16. Sorption of Pseudomonas putida onto differently structured kaolinite minerals

    NASA Astrophysics Data System (ADS)

    Vasiliadou, I. A.; Papoulis, D.; Chrysikopoulos, C.; Panagiotaras, D.; Karakosta, E.; Fardis, M.; Papavassiliou, G.

    2010-12-01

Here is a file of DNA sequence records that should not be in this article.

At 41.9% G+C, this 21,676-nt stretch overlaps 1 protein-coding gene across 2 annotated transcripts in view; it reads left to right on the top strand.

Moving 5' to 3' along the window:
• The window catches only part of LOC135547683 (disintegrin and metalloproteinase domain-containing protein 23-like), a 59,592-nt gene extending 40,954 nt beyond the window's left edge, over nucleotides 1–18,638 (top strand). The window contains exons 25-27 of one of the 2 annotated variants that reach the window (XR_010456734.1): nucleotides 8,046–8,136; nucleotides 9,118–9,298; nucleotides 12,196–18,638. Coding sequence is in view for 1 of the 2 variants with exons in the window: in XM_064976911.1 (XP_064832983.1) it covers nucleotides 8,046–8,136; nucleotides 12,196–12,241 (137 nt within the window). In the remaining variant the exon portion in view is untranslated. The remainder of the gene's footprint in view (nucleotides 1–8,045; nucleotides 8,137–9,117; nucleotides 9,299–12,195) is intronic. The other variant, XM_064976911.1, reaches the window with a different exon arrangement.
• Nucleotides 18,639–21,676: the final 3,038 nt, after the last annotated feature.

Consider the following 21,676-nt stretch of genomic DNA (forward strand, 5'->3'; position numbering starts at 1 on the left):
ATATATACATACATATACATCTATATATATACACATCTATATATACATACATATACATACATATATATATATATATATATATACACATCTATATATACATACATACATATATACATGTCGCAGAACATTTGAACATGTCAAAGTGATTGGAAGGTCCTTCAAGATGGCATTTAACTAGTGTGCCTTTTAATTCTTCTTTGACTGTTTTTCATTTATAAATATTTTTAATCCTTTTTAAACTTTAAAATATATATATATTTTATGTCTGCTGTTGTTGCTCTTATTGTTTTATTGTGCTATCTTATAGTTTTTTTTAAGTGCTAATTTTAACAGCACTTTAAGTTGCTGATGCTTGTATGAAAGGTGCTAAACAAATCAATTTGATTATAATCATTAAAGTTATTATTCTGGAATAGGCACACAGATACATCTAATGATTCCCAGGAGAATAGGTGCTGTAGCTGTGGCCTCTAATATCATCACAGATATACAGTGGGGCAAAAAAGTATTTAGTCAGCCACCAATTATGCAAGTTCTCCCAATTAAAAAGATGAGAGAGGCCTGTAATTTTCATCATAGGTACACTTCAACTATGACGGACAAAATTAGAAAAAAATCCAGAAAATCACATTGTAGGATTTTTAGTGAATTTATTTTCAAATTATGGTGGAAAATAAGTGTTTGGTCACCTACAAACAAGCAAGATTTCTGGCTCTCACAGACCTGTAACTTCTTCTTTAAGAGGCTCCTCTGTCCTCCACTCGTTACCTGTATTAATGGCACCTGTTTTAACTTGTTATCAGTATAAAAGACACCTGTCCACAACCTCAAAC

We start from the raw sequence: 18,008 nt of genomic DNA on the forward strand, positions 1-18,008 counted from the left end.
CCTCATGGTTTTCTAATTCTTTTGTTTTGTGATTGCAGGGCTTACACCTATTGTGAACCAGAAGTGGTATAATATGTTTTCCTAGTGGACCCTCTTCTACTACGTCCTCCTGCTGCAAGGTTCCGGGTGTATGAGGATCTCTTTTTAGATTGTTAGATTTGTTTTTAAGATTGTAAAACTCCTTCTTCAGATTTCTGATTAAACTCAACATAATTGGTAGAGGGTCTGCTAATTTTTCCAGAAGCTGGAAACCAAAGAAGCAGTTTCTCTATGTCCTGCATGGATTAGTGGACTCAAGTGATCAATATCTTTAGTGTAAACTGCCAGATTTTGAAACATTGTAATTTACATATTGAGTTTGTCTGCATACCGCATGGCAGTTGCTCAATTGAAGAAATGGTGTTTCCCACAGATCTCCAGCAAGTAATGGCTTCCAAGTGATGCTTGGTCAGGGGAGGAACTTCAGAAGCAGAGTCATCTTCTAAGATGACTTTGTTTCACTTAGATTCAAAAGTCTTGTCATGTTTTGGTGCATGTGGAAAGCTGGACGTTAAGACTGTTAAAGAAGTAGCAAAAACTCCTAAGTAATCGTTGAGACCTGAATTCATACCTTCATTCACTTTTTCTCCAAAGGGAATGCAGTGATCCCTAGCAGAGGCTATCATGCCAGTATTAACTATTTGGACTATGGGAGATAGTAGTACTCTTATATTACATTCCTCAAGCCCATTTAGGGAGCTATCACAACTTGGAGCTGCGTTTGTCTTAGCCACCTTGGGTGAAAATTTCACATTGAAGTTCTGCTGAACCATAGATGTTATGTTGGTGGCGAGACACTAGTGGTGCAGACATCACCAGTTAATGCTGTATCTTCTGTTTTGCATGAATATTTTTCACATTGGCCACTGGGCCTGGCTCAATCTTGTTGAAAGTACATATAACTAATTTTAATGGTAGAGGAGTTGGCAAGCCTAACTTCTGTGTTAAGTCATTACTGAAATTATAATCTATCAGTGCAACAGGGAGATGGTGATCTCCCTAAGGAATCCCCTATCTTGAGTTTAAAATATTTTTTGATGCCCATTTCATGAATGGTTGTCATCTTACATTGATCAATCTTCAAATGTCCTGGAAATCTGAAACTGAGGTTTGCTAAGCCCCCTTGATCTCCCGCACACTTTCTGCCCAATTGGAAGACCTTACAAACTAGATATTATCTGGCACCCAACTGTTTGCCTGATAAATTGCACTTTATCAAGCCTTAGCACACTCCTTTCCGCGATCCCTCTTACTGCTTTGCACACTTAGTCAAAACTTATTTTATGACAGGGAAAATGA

The presence of bio-colloids (e.g. bacteria and viruses) in the subsurface could be attributed to the release of particles from septic tanks, broken sewer lines or from artificial recharge with treated municipal wastewater. Bio-colloid transport in the subsurface is significantly affected by sorption onto the solid matrix. Bio-colloid attachment onto mobile or suspended in the aqueous phase soil particles (e.g. clay or other minerals) also may influence their fate and transport in the subsurface. The present study focuses on the investigation of Pseudomonas (Ps.) putida sorption onto well (KGa-1) and poorly (KGa-2) crystallized kaolinite minerals. Batch experiments were carried out to determine the sorption isotherms of Ps. putida onto both types of kaolinite particles. The sorption process of Ps. putida onto KGa-1 and KGa-2 is adequately described by a Langmuir isotherm. Attenuated Total Reflection Fourier Transform Infrared Spectroscopy as well as Nuclear Magnetic Resonance were employed to study the sorption mechanisms of Ps. putida. Experimental results indicated that KGa-2 presented higher affinity and sorption capacity than KGa-1. It was shown that electrostatic interactions and structural disorders can influence the sorption capacity of clay particles.